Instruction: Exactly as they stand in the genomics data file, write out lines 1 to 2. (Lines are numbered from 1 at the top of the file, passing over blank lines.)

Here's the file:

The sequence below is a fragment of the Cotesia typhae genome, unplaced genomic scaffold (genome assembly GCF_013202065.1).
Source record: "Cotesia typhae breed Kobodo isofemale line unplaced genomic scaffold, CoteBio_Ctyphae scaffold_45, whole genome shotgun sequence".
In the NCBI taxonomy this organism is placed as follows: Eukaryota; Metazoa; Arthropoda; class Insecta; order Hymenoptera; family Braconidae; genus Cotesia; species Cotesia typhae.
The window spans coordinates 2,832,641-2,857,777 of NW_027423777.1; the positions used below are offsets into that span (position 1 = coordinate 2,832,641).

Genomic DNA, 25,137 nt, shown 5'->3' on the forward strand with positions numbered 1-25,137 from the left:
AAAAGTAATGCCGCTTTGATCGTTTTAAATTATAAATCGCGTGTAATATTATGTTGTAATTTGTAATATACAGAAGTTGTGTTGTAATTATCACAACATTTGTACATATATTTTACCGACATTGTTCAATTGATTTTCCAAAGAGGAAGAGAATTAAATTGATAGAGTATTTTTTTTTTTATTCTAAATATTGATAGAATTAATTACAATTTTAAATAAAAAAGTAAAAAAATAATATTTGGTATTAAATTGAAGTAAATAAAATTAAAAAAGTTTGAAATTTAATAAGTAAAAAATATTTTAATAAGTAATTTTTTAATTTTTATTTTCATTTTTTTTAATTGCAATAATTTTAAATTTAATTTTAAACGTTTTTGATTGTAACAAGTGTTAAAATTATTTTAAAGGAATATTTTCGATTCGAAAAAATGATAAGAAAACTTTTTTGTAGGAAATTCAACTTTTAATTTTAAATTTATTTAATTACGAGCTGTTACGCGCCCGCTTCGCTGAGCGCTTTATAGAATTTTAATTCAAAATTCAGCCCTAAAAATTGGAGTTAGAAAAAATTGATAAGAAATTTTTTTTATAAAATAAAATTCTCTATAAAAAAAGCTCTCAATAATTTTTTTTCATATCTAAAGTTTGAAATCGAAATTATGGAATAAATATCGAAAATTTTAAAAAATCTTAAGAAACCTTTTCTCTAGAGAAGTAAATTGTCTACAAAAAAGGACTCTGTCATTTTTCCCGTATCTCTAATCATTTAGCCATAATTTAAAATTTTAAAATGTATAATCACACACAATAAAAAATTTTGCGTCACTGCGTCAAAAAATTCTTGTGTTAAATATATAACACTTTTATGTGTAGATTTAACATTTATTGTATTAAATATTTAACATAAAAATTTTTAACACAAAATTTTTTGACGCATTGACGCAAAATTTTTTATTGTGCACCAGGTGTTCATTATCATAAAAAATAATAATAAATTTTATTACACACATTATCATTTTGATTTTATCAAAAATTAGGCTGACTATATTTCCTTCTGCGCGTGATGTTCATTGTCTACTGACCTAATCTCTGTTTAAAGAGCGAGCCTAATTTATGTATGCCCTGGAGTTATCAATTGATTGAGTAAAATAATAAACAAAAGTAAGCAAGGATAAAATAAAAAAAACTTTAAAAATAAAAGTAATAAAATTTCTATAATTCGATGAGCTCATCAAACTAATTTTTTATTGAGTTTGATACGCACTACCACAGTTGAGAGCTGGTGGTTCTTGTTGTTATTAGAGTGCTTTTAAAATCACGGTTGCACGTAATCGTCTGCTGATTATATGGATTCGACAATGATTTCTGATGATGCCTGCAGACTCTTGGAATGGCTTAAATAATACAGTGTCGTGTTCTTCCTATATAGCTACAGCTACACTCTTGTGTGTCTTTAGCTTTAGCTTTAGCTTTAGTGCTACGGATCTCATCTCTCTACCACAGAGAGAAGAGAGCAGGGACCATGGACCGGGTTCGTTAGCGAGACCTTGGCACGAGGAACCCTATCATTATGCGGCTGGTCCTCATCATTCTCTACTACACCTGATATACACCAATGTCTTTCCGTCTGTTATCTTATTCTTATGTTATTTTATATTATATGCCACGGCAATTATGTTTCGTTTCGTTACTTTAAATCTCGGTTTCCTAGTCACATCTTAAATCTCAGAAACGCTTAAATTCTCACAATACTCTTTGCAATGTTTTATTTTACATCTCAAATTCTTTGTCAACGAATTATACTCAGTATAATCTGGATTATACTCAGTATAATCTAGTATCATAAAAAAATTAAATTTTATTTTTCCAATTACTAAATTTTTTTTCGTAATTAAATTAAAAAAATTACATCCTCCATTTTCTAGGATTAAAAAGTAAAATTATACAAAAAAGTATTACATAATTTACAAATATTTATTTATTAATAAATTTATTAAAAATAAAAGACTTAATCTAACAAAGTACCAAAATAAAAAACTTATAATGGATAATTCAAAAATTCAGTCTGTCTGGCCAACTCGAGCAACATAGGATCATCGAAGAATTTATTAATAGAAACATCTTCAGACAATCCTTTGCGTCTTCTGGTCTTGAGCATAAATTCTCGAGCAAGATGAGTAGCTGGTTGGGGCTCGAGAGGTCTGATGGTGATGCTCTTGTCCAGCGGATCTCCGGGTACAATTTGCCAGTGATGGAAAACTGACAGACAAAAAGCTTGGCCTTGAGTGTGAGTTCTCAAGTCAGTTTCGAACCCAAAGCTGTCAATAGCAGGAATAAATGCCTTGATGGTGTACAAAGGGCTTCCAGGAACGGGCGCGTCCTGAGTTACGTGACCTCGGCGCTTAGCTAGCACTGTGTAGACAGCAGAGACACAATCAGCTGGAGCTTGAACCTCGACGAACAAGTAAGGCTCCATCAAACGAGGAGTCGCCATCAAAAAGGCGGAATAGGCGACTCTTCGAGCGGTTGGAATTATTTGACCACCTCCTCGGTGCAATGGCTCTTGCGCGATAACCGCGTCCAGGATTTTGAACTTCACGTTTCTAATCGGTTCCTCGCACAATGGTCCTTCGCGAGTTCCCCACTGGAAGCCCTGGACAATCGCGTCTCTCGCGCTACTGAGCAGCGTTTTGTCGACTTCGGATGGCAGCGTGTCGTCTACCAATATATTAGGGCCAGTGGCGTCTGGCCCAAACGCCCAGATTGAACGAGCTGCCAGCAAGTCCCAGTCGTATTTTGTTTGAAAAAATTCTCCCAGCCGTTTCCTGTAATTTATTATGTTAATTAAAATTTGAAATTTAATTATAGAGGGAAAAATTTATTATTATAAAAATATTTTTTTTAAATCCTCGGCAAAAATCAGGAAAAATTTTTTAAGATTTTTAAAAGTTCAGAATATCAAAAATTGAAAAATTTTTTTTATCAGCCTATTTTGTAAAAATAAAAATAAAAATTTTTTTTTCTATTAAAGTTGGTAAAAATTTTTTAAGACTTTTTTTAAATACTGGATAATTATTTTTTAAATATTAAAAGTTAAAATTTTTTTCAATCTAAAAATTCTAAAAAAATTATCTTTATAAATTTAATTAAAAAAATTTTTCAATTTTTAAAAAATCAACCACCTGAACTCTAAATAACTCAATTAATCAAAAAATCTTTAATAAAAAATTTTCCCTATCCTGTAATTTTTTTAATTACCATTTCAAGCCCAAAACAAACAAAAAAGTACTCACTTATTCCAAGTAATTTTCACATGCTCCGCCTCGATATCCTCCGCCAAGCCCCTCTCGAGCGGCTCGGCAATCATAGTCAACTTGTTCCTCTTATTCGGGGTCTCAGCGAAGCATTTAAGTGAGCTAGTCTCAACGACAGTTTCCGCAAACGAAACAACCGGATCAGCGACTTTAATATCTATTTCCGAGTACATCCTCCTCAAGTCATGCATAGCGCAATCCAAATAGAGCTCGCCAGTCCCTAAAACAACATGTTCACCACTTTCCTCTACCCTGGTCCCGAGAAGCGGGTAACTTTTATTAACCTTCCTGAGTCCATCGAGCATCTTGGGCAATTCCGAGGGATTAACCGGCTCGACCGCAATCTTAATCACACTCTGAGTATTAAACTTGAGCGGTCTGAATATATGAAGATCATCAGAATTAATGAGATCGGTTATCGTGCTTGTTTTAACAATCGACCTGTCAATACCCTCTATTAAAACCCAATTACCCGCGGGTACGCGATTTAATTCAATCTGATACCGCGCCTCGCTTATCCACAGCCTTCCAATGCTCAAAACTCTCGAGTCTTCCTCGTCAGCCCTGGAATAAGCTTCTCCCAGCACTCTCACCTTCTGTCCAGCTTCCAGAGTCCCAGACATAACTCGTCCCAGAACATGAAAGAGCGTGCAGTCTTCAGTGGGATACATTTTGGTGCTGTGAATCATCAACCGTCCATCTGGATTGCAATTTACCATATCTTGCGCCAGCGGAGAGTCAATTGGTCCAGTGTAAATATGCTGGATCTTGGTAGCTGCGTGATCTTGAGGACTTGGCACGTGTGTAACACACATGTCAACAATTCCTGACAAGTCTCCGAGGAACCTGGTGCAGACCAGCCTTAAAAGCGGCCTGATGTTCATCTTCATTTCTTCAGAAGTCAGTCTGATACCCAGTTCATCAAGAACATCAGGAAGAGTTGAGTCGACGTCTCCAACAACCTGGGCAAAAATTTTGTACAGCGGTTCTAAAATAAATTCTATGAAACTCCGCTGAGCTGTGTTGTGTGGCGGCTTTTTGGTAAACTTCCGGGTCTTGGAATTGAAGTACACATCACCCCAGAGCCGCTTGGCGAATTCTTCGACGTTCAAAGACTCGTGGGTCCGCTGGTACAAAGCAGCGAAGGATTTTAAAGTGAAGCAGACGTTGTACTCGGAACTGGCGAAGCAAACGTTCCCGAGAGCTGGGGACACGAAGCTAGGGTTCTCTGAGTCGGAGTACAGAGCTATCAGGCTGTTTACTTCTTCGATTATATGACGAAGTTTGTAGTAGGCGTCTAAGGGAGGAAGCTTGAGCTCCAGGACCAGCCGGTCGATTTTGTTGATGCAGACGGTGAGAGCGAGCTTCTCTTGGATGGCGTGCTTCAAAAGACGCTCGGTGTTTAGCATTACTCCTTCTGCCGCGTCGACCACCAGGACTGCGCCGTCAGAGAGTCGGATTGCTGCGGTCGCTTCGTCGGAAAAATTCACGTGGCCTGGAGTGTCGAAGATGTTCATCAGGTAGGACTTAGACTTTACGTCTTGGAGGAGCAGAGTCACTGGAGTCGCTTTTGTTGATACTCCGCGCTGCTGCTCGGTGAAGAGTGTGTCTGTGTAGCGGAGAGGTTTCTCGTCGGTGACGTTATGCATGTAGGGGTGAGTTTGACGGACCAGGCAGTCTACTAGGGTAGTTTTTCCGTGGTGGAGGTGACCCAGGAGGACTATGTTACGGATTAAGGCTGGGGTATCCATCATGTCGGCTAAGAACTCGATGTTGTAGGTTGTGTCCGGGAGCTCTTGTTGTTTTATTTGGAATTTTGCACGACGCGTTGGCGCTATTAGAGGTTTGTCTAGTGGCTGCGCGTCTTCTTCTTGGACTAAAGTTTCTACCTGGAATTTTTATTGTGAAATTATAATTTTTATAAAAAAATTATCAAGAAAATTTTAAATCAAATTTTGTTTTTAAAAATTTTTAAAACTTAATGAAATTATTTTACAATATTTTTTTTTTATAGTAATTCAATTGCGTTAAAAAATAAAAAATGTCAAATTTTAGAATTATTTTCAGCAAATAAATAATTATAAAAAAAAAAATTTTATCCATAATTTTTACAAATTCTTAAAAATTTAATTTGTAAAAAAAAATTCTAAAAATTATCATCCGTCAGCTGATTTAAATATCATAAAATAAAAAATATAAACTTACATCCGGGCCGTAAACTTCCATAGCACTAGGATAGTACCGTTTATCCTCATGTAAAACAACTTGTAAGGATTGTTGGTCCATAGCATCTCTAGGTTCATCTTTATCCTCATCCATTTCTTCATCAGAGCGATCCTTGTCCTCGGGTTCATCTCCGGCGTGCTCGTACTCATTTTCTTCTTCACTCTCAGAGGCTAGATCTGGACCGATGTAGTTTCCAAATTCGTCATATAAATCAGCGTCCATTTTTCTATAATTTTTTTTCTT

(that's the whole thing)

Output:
The sequence below is a fragment of the Cotesia typhae genome, unplaced genomic scaffold (genome assembly GCF_013202065.1).
Source record: "Cotesia typhae breed Kobodo isofemale line unplaced genomic scaffold, CoteBio_Ctyphae scaffold_45, whole genome shotgun sequence".